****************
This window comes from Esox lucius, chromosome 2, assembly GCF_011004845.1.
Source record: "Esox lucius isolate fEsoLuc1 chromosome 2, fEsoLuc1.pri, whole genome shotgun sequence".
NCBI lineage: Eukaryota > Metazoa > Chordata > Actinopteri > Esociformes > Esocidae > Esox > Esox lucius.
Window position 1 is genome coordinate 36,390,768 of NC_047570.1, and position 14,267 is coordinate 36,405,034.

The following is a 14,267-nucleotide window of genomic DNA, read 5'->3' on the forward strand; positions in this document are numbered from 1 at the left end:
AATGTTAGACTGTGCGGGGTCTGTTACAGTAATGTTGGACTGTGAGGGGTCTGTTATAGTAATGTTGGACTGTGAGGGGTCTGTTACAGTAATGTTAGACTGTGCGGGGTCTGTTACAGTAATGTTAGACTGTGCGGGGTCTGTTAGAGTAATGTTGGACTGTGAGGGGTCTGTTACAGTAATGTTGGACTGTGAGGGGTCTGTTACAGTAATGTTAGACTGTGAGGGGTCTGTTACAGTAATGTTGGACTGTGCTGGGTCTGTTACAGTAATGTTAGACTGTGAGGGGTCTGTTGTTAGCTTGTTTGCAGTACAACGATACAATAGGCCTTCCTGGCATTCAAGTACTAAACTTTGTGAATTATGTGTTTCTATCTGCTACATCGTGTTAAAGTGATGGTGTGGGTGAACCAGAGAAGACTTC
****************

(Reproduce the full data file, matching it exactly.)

This window comes from Esox lucius, chromosome 2, assembly GCF_011004845.1.
Source record: "Esox lucius isolate fEsoLuc1 chromosome 2, fEsoLuc1.pri, whole genome shotgun sequence".
NCBI lineage: Eukaryota > Metazoa > Chordata > Actinopteri > Esociformes > Esocidae > Esox > Esox lucius.
Window position 1 is genome coordinate 36,390,768 of NC_047570.1, and position 14,267 is coordinate 36,405,034.

The following is a 14,267-nucleotide window of genomic DNA, read 5'->3' on the forward strand; positions in this document are numbered from 1 at the left end:
AATGTTAGACTGTGCGGGGTCTGTTACAGTAATGTTGGACTGTGAGGGGTCTGTTATAGTAATGTTGGACTGTGAGGGGTCTGTTACAGTAATGTTAGACTGTGCGGGGTCTGTTACAGTAATGTTAGACTGTGCGGGGTCTGTTAGAGTAATGTTGGACTGTGAGGGGTCTGTTACAGTAATGTTGGACTGTGAGGGGTCTGTTACAGTAATGTTAGACTGTGAGGGGTCTGTTACAGTAATGTTGGACTGTGCTGGGTCTGTTACAGTAATGTTAGACTGTGAGGGGTCTGTTGTTAGCTTGTTTGCAGTACAACGATACAATAGGCCTTCCTGGCATTCAAGTACTAAACTTTGTGAATTATGTGTTTCTATCTGCTACATCGTGTTAAAGTGATGGTGTGGGTGAACCAGAGAAGACTTC